Title

Measuring the Impact of Internships on Design using a Materials Activity

Document Type

Article

Department or Administrative Unit

Engineering Technologies, Safety, and Construction

Publication Date

2013

Abstract

Our research question focused on how previous student experience, like a job internship, affects an ability to demonstrate engineering design skills. Principal student experience focused on prior industrial experience (e.g. internships), but also included annual project participation (e.g. ASME Design Challenge Teams). The scope of this effort included the creation and application of a design activity, resulting in documents that were evaluated with a metric. The activity focused on the effect of material selection and analysis with regard to ‘design performance’. Creating these activities, and using them to assess design skills is the novel aspect of this effort. Two classes (one in MET - Mechanical Engineering Technology, and one in EET -Electronics Engineering Technology) performed the design activity. The ET professors facilitated the activity during a normal class period. After the activity, the professors independently evaluated the team documents using a design metric (e.g. RADD – Requirements, Analysis, Documentation, Drawings). A correlation was found between previous internship experience and an increased ability to design and document this skill. This correlation appeared in both MET and EET disciplines. There were consistent results between the faculty members, using the RADD metric. A conclusion from this work is that participation in internships as an undergraduate positively contributes to students' design abilities.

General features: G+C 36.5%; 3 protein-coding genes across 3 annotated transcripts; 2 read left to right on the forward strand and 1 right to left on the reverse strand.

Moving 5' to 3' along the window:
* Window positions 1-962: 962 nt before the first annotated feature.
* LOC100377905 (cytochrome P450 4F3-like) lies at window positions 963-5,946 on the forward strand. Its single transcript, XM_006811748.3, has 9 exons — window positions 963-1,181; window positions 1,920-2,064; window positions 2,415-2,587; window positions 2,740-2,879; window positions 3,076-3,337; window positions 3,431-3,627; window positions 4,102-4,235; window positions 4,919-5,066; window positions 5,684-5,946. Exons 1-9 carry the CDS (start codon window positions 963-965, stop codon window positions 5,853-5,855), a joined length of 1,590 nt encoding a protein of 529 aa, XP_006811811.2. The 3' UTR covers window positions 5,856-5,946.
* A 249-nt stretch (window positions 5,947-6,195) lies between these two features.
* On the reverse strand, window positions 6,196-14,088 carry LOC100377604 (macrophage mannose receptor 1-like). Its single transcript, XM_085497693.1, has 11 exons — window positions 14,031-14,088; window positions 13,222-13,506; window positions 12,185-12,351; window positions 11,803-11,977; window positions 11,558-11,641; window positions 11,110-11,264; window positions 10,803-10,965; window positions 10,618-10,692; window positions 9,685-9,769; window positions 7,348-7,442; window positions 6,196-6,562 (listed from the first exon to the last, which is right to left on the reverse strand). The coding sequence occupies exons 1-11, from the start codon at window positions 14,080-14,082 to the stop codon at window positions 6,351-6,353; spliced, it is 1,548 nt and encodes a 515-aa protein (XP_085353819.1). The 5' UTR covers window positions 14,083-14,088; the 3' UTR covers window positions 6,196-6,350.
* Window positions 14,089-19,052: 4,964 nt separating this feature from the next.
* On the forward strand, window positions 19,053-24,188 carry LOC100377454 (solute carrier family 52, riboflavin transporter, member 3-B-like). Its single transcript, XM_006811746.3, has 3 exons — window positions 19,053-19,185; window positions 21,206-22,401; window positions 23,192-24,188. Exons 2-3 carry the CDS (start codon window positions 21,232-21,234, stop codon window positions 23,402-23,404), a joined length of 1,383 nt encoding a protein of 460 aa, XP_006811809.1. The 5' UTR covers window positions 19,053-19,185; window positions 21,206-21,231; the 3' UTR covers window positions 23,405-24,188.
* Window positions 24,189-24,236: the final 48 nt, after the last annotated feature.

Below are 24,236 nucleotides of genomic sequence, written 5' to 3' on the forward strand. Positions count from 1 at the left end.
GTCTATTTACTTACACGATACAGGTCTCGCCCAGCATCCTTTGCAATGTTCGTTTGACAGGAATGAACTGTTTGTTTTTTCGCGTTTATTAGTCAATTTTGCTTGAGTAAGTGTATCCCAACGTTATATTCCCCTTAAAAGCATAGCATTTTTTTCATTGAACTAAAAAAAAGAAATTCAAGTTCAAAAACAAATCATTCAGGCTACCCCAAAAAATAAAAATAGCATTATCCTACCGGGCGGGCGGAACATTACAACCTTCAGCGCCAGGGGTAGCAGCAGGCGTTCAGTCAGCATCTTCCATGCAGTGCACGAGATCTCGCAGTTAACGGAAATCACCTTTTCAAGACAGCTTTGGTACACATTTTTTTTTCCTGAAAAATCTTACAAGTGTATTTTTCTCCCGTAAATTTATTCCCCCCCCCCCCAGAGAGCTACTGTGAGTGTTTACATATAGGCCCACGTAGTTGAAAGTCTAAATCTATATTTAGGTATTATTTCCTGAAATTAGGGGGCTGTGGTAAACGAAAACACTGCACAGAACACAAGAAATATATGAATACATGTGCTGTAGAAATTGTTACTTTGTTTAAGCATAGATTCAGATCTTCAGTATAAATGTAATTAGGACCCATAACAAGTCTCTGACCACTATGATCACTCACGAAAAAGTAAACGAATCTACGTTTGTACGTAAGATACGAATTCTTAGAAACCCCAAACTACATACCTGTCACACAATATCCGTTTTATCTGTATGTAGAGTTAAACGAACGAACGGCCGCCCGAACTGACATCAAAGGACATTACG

Comments

This paper was originally presented at the 120th ASEE Conference & Exposition, which took place in Atlanta, GA on June 23-26, 2013.

Rights

Copyright © 2013 American Society for Engineering Education